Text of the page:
Anmachen, aufmachen, zumachen, ausmachen? What the hell?

The words anmachen, aufmachen, zumachen and ausmachen even confuse German native speakers when having to write them down all together. The problem with those words is obviously that they look quite similar, but there is a way to tell them apart. Let me show you how you can do it as well.


Meaning and Use

Let’s jump straight into the use and meaning of the words. Firstly, we want to pair them. Anmachen is the opposite of ausmachen, aufmachen is the opposite of zumachen.

anmachen ≠ ausmachen

aufmachen ≠ zumachen


Anmachen and ausmachen


Here are some example sentences which will help you find out the meaning quite easily:

Ich mache das Radio an. (I turn the radio on.)

Ich mache das Radio aus. (I turn the radio off.)

Ich mache die Tür auf. (I open the door.)

Ich mache die Tür zu. (I close the door.)

As you can see, the first pair (anmachen ≠ ausmachen) is used for turning or switching off something, a machine or a device, something that runs on electricity. They are used to describe the action of starting or cutting off some electric current.

Machst du bitte das Licht an? (Can you turn on the light ?)

Er machte den Fernseher aus. (He switched off the TV.)

Wir machten den Computer an. (We turned the computer on.)

Dann machten wir den Computer wieder aus. (Then we turned the computer off again.)


Similar to switching or turning a light on and off, you can also brighten up the room with a candle. Simply use anmachen and ausmachen for lightening a candle as well.

Sie machen die Kerze an. (They light the candle.) Also: Sie zünden die Kerze an.


Anmachen and ausmachen also works for starting and putting out a fire.

Ich mache das Feuer aus. (I’m putting out the fire.)


Even more meanings

The different meaning between the two pairs becomes even more obvious when you look at the other meanings of the first two anmachen ≠ ausmachen (to turn on/off).


  • to turn on, a person in a sexual way. (Das macht sie an.)
  • to hit on s.o. (Er machte sie an.)
  • to dress, a salad. (Kannst du bitte den Salat anmachen?)


As you can see, you use anmachen mostely the same way you use to turn on/off in English. Every time you spark up a thing or a person, you want to use anmachen (or its opposite ausmachen).


  • to put out, a candle or a fire (Sie machten die Kerze und das Feuer aus.)
  • to make a difference (Ja, es macht etwas aus. Das andere Sofa war viel billiger.)


Aufmachen and zumachen


The second pair (aufmachen ≠ zumachen) is used when the opening-up and cutting-off action doesn’t involve any electricity. When a window, a box, a bag or a book is closed or a door is opened. You might stop something by doing this, but instead of cutting off electric flow, you cut off a sight when the door or the box is being closed or you stop the wind from blowing through the window by closing it.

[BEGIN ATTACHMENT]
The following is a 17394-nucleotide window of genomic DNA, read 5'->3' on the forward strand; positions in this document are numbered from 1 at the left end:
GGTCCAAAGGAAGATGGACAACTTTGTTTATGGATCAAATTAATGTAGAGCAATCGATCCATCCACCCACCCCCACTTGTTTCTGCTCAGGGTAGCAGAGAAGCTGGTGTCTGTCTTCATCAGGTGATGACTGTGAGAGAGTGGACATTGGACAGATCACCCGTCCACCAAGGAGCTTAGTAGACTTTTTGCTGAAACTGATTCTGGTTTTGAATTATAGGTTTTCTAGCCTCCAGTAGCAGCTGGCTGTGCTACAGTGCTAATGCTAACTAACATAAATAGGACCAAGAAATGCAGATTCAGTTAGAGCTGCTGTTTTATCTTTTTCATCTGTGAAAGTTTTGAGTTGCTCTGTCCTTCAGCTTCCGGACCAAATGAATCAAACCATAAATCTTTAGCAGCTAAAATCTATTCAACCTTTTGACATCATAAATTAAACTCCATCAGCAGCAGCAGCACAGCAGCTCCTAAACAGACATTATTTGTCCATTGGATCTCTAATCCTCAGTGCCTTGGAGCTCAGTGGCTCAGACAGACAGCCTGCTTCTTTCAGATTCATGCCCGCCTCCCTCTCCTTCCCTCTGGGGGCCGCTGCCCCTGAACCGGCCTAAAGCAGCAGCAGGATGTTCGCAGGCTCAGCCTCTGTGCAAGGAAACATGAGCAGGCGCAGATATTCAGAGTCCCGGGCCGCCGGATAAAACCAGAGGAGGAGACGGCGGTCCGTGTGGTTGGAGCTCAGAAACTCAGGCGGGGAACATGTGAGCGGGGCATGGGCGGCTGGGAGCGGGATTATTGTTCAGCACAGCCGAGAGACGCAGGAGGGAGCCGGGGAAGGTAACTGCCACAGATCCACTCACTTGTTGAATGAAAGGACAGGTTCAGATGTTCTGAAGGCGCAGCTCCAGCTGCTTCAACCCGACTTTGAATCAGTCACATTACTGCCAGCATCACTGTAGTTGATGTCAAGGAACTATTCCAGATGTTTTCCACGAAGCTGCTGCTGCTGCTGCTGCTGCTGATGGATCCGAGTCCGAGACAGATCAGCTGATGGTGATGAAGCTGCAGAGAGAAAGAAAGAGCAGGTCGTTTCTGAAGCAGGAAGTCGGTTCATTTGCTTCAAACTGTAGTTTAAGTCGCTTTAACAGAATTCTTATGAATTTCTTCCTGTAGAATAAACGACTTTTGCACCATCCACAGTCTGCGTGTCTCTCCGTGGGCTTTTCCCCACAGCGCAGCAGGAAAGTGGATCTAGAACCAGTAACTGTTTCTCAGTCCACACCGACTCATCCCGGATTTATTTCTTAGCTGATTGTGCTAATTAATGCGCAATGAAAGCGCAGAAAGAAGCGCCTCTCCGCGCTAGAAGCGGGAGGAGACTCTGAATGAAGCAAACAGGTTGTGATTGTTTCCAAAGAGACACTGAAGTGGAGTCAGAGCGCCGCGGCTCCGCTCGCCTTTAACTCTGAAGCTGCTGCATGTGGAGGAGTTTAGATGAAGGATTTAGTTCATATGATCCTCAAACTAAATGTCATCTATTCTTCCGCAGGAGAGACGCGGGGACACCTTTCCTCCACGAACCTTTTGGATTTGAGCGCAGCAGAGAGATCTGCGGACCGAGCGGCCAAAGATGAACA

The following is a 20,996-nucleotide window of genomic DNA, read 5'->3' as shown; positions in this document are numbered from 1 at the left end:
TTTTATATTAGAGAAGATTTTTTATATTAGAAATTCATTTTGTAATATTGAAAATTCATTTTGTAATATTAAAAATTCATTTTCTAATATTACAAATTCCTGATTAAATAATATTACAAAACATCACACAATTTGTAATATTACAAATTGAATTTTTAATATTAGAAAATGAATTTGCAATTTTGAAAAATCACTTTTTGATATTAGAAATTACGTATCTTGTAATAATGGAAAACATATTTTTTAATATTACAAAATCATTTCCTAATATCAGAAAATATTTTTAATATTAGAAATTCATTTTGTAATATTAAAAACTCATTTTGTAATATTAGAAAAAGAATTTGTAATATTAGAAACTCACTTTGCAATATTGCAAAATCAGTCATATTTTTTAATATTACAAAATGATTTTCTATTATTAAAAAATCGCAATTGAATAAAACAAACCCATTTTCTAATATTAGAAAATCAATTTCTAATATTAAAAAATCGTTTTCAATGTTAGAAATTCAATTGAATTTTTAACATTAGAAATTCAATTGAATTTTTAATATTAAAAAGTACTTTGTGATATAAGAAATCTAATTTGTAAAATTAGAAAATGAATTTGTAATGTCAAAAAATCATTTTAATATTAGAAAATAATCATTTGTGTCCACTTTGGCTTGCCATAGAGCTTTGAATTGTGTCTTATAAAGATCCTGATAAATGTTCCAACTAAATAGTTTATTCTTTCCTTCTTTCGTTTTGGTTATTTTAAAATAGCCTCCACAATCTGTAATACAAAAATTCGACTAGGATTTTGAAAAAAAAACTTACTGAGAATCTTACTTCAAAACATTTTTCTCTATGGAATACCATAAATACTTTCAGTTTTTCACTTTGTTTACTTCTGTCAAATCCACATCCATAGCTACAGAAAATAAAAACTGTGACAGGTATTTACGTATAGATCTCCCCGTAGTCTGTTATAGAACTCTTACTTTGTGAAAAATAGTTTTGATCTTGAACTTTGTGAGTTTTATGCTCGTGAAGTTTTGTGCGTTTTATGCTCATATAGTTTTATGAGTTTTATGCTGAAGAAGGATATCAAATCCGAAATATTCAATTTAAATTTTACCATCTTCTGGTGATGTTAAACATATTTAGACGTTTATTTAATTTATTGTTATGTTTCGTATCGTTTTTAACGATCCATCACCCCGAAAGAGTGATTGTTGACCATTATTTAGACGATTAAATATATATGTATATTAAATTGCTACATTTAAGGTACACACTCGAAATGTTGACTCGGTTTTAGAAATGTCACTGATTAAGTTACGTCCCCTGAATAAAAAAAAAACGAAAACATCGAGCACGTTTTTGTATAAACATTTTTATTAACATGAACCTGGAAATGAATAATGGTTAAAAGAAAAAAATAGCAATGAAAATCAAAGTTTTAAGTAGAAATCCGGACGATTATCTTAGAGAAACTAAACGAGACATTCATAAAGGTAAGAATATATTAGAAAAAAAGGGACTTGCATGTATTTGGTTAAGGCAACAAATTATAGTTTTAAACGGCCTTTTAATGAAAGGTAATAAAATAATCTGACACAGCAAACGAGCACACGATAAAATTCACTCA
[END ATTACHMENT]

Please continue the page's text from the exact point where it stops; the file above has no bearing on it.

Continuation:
The grammar you should know


How to memorise the anmachen, ausmachen, zumachen und ausmachen

Most of the time it helps, to put things in the right drawer or box in your head to be able to find them easily when you need them. This is what we want to do with these four verbs as well. Let’s find the right boxes for our new friends.


Separable prefixes and varieties of machen

First of all, anmachen ≠ ausmachen, zumachen ≠ aufmachen are varieties of machen (to do/to make). By adding the prefixes an-, aus-, zu- and auf- new words with different meanings are formed.

Anmachen ≠ ausmachen, zumachen ≠ aufmachen are also separable verbs, which means we separate them in the present and past tense.

Ich mache das Auto auf. (present tense/ I open the car.)

Du machtest das Auto auf. (past tense/ You opened the car.)


The prefixes stay with the verb in the infinitive form, present participle and past participle.

aufmachen (infinitive) and zumachen (infinitive)

aufmachend (present participle), same for zumachen: Das Auto aufmachend, sah ich die Tasche. (Opening the car, I saw the bag.)

aufgemacht (past participle), same for zumachen: Sie hatte das Auto aufgemacht. (She had opened the car.)

The prefix also rejoins the verb at the end of the clause in a so called subordinate clause.

Ich will, dass er das Auto aufmacht. (I want him to open the car.)


Let’s sum it up

So, this is it. What you should keep in mind is this:

  • Think in pairs (anmachen ≠ ausmachen) (zumachen ≠ aufmachen)
  • Is the object to be ‘sparked up’?
  • If so, use anmachen ≠ ausmachen.
  • If not, use zumachen ≠ aufmachen.
  • Remember: they are separable verbs (Ich mache das Licht an./Er macht die Tür auf.)


Do you have a different way to memorise the four words. I’d love to hear about it in the comments.



6 replies on “Anmachen, aufmachen, zumachen, ausmachen? What the hell?

  • Mila

    Thanks a lot, but I should said: Vielen Dank!
    Im not an English speaker at all and for me ” sparked up ” caused a big trouble.

    Best regards


  • Eman

    Das war nützlich..Vielen Dank!

    Ich denke man kann auch die Bedeutung von den “Präfix” an sich suchen auf, an usw dann macht das was im Kopf an:D also to light, meine ich , vom Verstehen. oder man sagt es nicht so?

    • Anja Mueller

      Hallo Eman, Ja das ist auch eine gute Idee! Viele Vorsilben (Präfixe) haben eine ähnliche Bedeutung. Danke für die Erinnerung. Vielleicht schreibe ich auch noch einen Post darüber. Das ist eine gute Idee! Vielen herzlichen herzlichen Dank für deinen Kommentar, hat mich wirklich gefreut 😀

  • LD

    Luft-> auf Ich mache das Fenster auf. -> air-open the window

    Raus-> aus ich mache das Radio aus. -> turn off the radio


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